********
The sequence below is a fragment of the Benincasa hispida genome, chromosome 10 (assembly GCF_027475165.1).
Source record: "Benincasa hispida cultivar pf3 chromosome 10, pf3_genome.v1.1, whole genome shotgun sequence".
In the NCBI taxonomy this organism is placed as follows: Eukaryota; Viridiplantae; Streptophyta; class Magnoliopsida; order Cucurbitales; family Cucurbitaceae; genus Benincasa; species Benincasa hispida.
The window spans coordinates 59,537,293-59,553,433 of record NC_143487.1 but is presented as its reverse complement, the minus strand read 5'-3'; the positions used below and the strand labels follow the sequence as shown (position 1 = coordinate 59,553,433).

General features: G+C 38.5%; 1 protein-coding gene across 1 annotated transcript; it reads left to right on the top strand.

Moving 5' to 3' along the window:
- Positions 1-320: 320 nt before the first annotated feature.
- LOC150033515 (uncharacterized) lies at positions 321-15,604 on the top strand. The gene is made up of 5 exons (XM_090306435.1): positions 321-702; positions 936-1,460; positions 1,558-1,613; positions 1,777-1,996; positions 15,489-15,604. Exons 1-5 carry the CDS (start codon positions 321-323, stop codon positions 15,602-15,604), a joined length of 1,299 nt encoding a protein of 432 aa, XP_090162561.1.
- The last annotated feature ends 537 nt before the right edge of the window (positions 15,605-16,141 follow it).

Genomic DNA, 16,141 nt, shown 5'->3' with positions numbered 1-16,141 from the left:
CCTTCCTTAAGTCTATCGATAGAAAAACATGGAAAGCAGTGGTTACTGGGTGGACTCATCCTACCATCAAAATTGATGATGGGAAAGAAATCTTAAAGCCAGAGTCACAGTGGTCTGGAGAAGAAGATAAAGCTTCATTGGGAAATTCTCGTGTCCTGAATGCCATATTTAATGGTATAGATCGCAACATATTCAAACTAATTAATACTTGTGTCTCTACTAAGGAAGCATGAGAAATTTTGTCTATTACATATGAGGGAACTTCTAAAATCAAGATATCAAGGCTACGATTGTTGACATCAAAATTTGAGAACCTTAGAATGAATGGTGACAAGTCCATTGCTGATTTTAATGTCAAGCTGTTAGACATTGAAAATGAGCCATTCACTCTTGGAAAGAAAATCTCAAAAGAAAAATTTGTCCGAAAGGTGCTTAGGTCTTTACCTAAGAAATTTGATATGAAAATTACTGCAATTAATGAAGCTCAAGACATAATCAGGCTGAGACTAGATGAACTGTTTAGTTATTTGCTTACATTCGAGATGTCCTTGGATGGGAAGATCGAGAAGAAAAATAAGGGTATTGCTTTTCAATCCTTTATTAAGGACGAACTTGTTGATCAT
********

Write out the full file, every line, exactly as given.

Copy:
The sequence below is a fragment of the Benincasa hispida genome, chromosome 10 (assembly GCF_027475165.1).
Source record: "Benincasa hispida cultivar pf3 chromosome 10, pf3_genome.v1.1, whole genome shotgun sequence".
In the NCBI taxonomy this organism is placed as follows: Eukaryota; Viridiplantae; Streptophyta; class Magnoliopsida; order Cucurbitales; family Cucurbitaceae; genus Benincasa; species Benincasa hispida.
The window spans coordinates 59,537,293-59,553,433 of record NC_143487.1 but is presented as its reverse complement, the minus strand read 5'-3'; the positions used below and the strand labels follow the sequence as shown (position 1 = coordinate 59,553,433).

General features: G+C 38.5%; 1 protein-coding gene across 1 annotated transcript; it reads left to right on the top strand.

Moving 5' to 3' along the window:
- Positions 1-320: 320 nt before the first annotated feature.
- LOC150033515 (uncharacterized) lies at positions 321-15,604 on the top strand. The gene is made up of 5 exons (XM_090306435.1): positions 321-702; positions 936-1,460; positions 1,558-1,613; positions 1,777-1,996; positions 15,489-15,604. Exons 1-5 carry the CDS (start codon positions 321-323, stop codon positions 15,602-15,604), a joined length of 1,299 nt encoding a protein of 432 aa, XP_090162561.1.
- The last annotated feature ends 537 nt before the right edge of the window (positions 15,605-16,141 follow it).

Genomic DNA, 16,141 nt, shown 5'->3' with positions numbered 1-16,141 from the left:
CCTTCCTTAAGTCTATCGATAGAAAAACATGGAAAGCAGTGGTTACTGGGTGGACTCATCCTACCATCAAAATTGATGATGGGAAAGAAATCTTAAAGCCAGAGTCACAGTGGTCTGGAGAAGAAGATAAAGCTTCATTGGGAAATTCTCGTGTCCTGAATGCCATATTTAATGGTATAGATCGCAACATATTCAAACTAATTAATACTTGTGTCTCTACTAAGGAAGCATGAGAAATTTTGTCTATTACATATGAGGGAACTTCTAAAATCAAGATATCAAGGCTACGATTGTTGACATCAAAATTTGAGAACCTTAGAATGAATGGTGACAAGTCCATTGCTGATTTTAATGTCAAGCTGTTAGACATTGAAAATGAGCCATTCACTCTTGGAAAGAAAATCTCAAAAGAAAAATTTGTCCGAAAGGTGCTTAGGTCTTTACCTAAGAAATTTGATATGAAAATTACTGCAATTAATGAAGCTCAAGACATAATCAGGCTGAGACTAGATGAACTGTTTAGTTATTTGCTTACATTCGAGATGTCCTTGGATGGGAAGATCGAGAAGAAAAATAAGGGTATTGCTTTTCAATCCTTTATTAAGGACGAACTTGTTGATCAT